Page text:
The power triode still functions and shows no signs of leaks. I believe that my new sealing method works, and from now on I should be able to produce long-lasting vacuum tubes. In order to test the long-term functionality of the power triode, I built an audio amplifier that drives a speaker. The circuit is very simple and can be seen below. The filament is powered by DC to reduce hum, and the plate is powered by half-wave rectified mains voltage. Both supplies have a resistor in series to limit inrush current, and the plate supply resistor also helps drop the plate voltage to around 120V; I was worried that 150-170V may be too much. Other than that, the grid is driven by two 1:10 audio input transformers in series, and is biased at the positive end of the filament supply. Most components have known characteristics, but the filament transformer isn't well defined other than that it produces around 7VAC with no load, and is large enough to power the filament without getting hot.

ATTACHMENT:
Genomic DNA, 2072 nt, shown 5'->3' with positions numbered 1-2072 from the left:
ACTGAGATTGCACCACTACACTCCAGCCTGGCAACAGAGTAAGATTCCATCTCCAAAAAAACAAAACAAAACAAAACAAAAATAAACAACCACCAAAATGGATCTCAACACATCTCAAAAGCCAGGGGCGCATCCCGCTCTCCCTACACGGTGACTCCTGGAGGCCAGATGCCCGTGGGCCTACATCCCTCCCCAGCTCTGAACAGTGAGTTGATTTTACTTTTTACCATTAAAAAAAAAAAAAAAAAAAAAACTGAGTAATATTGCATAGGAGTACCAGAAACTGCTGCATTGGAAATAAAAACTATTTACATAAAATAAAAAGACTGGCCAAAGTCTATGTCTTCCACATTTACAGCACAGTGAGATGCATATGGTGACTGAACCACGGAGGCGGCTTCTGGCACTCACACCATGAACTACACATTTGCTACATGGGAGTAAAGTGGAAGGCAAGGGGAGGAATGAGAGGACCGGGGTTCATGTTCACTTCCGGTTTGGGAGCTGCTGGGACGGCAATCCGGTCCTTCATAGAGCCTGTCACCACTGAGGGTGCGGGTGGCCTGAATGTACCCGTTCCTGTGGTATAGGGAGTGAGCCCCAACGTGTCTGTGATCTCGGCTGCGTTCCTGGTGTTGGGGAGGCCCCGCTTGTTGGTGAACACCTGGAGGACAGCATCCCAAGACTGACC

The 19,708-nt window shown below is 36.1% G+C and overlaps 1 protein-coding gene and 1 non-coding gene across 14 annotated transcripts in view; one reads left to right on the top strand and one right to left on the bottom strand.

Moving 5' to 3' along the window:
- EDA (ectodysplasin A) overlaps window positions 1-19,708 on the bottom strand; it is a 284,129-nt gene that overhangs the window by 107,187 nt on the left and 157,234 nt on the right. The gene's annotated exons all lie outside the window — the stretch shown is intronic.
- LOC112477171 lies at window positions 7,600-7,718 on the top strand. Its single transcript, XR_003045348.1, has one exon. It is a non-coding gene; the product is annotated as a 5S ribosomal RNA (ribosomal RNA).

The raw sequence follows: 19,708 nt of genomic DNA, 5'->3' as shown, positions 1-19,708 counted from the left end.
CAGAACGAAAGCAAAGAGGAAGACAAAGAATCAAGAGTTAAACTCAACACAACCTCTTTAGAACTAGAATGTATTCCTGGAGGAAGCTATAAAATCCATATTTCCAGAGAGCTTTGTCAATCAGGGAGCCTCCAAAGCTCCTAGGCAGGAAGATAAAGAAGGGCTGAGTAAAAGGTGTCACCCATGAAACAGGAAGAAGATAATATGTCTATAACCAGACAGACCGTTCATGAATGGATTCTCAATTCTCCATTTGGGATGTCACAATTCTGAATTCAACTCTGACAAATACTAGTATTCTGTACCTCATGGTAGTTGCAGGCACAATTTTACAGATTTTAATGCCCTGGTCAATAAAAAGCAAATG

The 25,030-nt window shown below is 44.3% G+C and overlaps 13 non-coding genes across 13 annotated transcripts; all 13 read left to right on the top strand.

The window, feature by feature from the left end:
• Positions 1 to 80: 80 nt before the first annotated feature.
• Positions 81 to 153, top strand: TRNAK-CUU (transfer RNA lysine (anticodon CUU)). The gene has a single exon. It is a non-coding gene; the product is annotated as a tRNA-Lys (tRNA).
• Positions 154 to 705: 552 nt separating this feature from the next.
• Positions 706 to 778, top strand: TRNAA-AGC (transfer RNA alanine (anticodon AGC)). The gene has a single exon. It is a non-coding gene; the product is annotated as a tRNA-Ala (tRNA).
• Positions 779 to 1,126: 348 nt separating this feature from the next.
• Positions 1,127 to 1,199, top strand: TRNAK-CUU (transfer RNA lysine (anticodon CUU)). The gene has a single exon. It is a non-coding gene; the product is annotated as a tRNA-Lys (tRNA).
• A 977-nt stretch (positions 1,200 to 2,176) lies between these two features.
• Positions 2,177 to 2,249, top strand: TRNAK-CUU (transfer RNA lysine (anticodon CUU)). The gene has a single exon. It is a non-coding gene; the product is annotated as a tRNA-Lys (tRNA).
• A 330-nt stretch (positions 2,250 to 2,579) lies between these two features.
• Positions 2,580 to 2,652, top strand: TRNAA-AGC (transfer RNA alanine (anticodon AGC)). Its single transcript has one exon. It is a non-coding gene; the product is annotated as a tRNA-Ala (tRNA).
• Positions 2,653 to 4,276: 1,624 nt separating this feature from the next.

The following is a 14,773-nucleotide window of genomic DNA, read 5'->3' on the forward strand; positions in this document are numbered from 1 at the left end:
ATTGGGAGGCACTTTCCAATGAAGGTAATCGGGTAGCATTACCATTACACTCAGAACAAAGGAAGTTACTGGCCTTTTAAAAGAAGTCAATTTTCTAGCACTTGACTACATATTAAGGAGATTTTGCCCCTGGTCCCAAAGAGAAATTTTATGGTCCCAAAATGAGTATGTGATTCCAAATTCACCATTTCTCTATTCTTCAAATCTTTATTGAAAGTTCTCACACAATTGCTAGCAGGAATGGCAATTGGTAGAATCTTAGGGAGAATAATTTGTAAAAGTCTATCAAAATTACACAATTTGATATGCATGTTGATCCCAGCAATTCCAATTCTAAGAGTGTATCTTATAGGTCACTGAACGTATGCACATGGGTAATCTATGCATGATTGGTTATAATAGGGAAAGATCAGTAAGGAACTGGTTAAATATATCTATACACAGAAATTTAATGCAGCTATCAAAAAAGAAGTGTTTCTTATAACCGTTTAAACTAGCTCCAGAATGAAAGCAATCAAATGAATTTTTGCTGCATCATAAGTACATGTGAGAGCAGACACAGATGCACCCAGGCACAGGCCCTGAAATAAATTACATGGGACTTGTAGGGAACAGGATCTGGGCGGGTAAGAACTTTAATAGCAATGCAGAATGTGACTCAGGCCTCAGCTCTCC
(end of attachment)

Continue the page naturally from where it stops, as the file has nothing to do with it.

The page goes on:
The amplifier works well. Although it isn't loud by any means, it has enough volume to listen to music in a small, quiet room. The frequency response is adequate; I picked a fairly large 5-inch speaker to counterbalance the poor bass response of the input and output transformers. This worked, but the high frequencies are somewhat lacking as a result. The triode in its cubby provides a pleasant light as well, like a slightly dimmed incandescent bulb. Text and images alone do a poor job of describing it, however, so I recorded a video of it in operation. In the future, I plan to record videos for other major projects, especially those which would benefit from being seen in action.